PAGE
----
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Being Jewish at Notre Dame

| Thursday, October 28, 2021

I often receive emails from prospective Jewish students inquiring about Jewish life at Notre Dame. They’ll ask about the University’s Catholic environment, the Jewish community on campus, antisemitism and anything else a Jew might wonder about going to a Catholic university. I’ve also heard similar questions from non-Jews on campus. For that reason, I’ve written out my answers in this column — as a resource for anyone who might be interested in the Jewish experience at Notre Dame.

Before delving too far, I should note some background information about me. I’ve been in Catholic school since sixth grade, so I’m more adjusted to a Catholic environment than an average Jew. I’m also religiously Jewish and pray, while other Jews might be more culturally Jewish, but I don’t attend synagogue that often. I’ve done work related to antisemitism, the Holocaust and Israel because those are important to my Jewish identity, whereas it might not be as important to another Jew. I say all this to stress that my interpretation of being Jewish at Notre Dame is unique to my Jewish identity. My answer isn’t the universal Jewish experience. Still, I hope I provide some useful insights.

Also, while this column is particular to Jews at Notre Dame, I’d imagine its sentiments are applicable to any non-Catholic group, to an extent.

On its face, the Jewish experience at our University is a positive one. Jewish students’ status as Jews does not negatively influence our Notre Dame experience. This is even true for someone like me, who publicly expresses their Jewishness. I wear my kippah daily, pray in Hebrew at the dining hall, and talk about Jewish issues with friends, faculty and staff. In all these encounters, I’ve found people at Notre Dame are enthusiastic and appreciative about Judaism. In those ways, being Jewish is beneficial to my time at Notre Dame.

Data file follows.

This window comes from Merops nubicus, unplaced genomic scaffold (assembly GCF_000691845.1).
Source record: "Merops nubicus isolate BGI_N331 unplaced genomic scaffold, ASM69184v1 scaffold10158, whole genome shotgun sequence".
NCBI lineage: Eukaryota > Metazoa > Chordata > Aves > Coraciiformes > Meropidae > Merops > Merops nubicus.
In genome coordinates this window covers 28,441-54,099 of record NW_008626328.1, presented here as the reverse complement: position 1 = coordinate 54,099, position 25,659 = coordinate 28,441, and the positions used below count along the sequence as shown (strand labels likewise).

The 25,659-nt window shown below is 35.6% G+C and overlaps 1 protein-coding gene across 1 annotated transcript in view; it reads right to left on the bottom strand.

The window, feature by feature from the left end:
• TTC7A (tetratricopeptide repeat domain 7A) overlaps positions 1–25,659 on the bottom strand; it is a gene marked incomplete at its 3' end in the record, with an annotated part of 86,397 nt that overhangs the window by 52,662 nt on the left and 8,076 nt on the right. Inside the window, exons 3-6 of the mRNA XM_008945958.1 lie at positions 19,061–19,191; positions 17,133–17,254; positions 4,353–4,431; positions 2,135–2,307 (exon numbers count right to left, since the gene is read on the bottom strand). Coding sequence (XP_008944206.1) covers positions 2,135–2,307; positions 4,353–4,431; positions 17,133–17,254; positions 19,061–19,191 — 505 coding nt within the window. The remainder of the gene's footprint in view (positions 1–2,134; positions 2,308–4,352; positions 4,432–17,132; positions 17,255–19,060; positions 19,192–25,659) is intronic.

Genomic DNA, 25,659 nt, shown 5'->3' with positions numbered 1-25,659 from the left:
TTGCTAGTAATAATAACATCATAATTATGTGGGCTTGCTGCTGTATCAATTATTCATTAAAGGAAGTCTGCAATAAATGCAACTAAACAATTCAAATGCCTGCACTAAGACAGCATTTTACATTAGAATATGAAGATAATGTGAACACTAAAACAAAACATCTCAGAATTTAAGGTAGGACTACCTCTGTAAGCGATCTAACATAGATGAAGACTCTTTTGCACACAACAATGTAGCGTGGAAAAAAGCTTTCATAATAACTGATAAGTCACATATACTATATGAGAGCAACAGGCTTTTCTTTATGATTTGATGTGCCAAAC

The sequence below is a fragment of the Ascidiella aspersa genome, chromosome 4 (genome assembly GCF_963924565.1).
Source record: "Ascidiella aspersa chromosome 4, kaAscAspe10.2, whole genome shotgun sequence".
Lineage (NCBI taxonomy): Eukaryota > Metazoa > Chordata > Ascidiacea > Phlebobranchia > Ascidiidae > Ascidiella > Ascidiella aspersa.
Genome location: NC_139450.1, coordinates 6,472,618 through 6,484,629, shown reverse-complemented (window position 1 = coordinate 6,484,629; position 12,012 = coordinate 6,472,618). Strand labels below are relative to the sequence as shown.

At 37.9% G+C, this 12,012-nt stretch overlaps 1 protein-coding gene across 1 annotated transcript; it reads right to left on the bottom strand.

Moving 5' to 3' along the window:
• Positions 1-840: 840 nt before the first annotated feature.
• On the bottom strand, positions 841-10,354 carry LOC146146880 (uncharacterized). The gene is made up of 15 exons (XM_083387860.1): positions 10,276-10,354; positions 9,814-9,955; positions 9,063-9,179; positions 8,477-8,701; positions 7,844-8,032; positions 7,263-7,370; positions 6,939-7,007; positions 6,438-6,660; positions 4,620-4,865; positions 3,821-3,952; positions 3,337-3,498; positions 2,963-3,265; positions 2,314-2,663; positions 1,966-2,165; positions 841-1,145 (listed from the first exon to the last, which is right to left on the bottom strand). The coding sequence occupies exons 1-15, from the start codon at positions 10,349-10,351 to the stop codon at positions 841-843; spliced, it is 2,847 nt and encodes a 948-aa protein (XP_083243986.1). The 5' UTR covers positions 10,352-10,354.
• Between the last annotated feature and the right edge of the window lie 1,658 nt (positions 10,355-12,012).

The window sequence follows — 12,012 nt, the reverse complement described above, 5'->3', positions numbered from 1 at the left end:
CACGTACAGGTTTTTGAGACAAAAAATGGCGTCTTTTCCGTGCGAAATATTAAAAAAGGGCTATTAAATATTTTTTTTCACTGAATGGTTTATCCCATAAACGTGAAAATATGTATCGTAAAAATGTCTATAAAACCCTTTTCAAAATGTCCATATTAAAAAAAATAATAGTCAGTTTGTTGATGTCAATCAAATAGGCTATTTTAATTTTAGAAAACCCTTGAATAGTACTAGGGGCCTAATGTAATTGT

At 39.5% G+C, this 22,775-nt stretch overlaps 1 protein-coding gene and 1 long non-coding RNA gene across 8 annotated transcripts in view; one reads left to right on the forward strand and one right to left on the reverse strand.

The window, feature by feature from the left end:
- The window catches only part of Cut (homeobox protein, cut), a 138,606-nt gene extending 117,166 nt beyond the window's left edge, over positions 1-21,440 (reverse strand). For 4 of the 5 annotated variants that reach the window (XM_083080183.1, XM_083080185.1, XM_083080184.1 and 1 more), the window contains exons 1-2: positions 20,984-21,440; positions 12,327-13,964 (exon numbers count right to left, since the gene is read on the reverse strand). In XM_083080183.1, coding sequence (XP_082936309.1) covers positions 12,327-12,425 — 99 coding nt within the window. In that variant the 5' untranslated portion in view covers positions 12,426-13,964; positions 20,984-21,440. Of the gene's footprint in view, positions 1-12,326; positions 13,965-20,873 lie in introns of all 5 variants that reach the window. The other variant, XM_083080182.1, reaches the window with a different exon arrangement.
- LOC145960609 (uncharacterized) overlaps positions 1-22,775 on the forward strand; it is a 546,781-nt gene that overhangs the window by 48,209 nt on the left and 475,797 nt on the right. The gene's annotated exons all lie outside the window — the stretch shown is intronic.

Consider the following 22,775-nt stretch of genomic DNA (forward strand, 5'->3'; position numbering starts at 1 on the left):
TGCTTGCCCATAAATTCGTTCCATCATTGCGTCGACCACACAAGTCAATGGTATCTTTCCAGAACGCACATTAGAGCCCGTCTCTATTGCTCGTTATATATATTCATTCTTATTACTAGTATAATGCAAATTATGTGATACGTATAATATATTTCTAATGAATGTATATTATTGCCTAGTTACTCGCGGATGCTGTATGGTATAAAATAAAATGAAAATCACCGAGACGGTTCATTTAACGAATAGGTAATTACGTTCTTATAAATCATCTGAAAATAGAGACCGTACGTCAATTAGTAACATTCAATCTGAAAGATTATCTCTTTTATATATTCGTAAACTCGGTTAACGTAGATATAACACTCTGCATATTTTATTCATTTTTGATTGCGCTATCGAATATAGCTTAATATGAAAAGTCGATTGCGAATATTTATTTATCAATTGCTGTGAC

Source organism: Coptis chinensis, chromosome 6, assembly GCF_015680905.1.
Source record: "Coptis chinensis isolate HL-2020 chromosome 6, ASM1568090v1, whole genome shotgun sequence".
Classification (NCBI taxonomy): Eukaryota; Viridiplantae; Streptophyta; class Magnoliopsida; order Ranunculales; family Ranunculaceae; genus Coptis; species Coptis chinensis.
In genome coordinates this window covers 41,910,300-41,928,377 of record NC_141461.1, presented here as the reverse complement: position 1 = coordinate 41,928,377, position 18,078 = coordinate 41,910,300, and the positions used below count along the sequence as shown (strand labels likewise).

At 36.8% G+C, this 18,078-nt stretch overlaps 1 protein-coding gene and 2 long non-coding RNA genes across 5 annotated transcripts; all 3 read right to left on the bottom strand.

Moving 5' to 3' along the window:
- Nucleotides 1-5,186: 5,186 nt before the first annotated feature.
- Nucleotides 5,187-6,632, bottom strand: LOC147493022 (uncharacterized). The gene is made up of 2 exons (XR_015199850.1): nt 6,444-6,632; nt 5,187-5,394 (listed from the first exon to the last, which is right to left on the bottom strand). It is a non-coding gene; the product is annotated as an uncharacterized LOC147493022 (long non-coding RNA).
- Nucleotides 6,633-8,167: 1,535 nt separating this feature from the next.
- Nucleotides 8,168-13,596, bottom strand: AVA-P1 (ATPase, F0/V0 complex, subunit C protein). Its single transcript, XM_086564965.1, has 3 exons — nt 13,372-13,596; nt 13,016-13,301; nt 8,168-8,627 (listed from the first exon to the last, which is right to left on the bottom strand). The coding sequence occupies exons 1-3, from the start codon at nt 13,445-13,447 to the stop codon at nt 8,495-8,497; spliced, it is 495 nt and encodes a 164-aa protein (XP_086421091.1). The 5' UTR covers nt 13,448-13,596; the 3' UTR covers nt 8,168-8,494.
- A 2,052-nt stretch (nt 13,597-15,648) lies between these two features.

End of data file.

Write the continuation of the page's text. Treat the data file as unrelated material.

Now, it takes time getting used to Notre Dame’s Catholic environment. A crucifix in every classroom, chapels in every dorm, the significant number of students attending Mass and other elements make it clear that Notre Dame is a Catholic institution. That’s perfectly fine and I’m not indicting the University for being Catholic. In fact, I value the Catholic educational approach, as it influenced my choice to go here. I’m noting this part of our campus life because it does require adjustment for a Jew. Personally, I was used to seeing Touchdown Jesus every day after one semester here.

Additionally, Jewish students might find themselves educating their peers often about Judaism. Sometimes, it’ll appear as though there’s a permanent form of disconnection between Jewish and non-Jewish students, but it’s never malicious. Generally, most students haven’t had significant exposure to Judaism and are naturally unknowledgeable on the subject. In my experience, this bridge can be crossed, especially since most students I’ve encountered are curious about Judaism. We learn to appreciate each other’s differences while celebrating our similarities.